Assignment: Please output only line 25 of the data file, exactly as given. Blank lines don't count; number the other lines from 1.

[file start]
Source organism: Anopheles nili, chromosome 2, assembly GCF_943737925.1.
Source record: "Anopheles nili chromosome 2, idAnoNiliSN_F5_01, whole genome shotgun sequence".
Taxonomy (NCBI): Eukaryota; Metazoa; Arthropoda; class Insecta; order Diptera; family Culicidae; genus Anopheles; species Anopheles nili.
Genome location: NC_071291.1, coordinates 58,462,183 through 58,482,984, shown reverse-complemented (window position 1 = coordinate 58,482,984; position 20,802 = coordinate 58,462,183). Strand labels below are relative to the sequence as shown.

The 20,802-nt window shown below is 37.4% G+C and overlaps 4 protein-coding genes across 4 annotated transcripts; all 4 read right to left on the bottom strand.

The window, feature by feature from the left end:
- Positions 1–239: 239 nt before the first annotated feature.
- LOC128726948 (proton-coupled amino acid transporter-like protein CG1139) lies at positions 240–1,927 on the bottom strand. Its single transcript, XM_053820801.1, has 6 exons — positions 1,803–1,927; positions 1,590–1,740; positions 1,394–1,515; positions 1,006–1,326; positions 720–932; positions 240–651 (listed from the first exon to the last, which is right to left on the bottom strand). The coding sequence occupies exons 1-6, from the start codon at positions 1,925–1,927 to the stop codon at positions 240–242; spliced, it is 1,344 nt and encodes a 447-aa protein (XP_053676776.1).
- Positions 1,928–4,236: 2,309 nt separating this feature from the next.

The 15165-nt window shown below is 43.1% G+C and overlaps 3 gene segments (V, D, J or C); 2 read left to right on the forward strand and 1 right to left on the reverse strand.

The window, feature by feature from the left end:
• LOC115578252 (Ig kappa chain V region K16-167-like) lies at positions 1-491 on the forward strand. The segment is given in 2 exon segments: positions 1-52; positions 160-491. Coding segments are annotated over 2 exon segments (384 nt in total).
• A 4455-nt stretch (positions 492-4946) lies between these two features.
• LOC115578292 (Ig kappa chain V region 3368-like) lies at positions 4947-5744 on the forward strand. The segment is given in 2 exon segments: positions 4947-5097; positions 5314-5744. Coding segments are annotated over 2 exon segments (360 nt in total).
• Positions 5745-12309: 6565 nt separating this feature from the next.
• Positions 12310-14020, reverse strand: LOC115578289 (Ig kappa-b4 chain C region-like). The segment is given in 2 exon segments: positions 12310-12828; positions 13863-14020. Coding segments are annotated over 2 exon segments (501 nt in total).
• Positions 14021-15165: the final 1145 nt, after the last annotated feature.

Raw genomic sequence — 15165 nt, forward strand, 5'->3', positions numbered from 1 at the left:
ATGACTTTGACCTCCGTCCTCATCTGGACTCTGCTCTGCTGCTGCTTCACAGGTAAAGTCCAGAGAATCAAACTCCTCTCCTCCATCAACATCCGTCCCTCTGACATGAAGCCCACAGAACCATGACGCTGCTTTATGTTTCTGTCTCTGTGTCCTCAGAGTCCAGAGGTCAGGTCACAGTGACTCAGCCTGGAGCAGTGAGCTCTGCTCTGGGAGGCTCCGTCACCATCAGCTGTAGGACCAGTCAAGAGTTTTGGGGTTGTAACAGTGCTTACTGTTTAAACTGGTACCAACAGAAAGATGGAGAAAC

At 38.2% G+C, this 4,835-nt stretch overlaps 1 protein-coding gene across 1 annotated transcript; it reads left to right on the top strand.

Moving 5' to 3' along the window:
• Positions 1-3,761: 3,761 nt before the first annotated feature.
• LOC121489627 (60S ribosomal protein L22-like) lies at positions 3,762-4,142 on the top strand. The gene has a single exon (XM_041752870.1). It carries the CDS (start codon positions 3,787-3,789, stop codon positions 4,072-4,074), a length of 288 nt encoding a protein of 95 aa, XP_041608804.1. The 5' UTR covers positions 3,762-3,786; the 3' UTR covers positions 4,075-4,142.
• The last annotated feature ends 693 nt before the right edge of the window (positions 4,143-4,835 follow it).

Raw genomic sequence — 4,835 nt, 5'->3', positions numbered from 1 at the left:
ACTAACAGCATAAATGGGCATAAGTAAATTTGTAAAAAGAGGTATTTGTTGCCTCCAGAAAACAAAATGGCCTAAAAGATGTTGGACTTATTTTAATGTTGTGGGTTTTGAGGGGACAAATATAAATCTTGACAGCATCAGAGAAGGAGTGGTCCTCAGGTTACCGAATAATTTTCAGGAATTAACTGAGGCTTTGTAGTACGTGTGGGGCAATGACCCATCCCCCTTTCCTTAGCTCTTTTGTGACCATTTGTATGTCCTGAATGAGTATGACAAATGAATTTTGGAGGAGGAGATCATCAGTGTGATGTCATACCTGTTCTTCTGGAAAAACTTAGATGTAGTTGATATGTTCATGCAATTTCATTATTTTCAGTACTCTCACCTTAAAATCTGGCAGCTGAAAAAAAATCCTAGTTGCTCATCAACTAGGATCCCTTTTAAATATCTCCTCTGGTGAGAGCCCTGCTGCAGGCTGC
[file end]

Raw genomic sequence — 4,835 nt, 5'->3', positions numbered from 1 at the left: